27 Aug 2013

Beekeepers support single standards call

7:11 am on 27 August 2013

Beekeepers are supporting calls for a single set of standards for New Zealand manuka honey.

The move follows Britain's Food Standards Agency issuing a warning about the large number of honey products carrying false manuka labels. There were also claims in Hong Kong last month about New Zealand manuka honey being adulterated with sugar to bulk it out.

New Zealand Bee Products Standards Council chair Jim Edwards says those issues will continue to surface until the industry adopts a single set of standards and testing for the high-priced honey.

Federated Farmers' Bee Industry group chairman John Hartnell agrees.

"What we need to see is a standard that's out there that is internationally recognised, that all testing facilities throughout the world can replicate that test and come out with the same answer," Mr Hartnell said.

National Beekeepers Association president Ricki Leahy says manuka honey producers have their honey tested to verify its quality, and he wonders whether the false labelling issue is more to do with honey exported in bulk.

"That's in drums and, of course, once it's overseas well, basically, we lose control of it," Mr Leahy says.

The Bee Products Standards Council is due to meet on Wednesday and Mr Leahy is sure the issue will be discussed at length.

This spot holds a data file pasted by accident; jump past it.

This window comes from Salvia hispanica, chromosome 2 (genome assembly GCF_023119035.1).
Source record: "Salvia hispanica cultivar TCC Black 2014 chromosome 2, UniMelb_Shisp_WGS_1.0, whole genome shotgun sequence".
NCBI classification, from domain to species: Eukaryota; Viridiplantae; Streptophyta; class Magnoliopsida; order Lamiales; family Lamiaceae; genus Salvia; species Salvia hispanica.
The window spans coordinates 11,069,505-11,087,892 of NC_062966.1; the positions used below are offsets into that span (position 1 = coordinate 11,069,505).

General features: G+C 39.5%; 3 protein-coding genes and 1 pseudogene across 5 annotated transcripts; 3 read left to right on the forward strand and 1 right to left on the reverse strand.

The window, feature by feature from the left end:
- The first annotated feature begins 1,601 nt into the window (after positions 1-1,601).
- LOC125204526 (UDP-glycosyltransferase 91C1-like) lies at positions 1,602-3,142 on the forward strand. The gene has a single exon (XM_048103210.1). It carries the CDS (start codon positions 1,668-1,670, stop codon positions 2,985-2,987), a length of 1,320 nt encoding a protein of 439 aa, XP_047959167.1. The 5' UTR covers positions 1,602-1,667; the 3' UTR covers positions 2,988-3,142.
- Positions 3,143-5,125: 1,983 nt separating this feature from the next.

"Hopefully we will get some sort of a standard for our manuka honey sooner than later now," he says.

"Then we've all got the same standard to work with and it will make it much harder for people to be cowboys with our product."

Producers urged to follow codex system

Food Safety Minister Nikki Kaye is expecting a manuka honey labelling guideline to emerge in the next month but says an international standard is needed above all else.

However, Airborne Honey managing director Peter Bray says that already exists under the Food and Agriculture Organisation's codex system and New Zealand needs to follow that.

The codex lays out basic requirements for labelling honey, and processor and marketer Airborne Honey has been doing that for the past 40 years, Mr Bray says.

"If you believe that honey has some magical property that is going to cure cancer, the plague, warts, pestilence and create world peace, then you may not want to follow the codex," he says.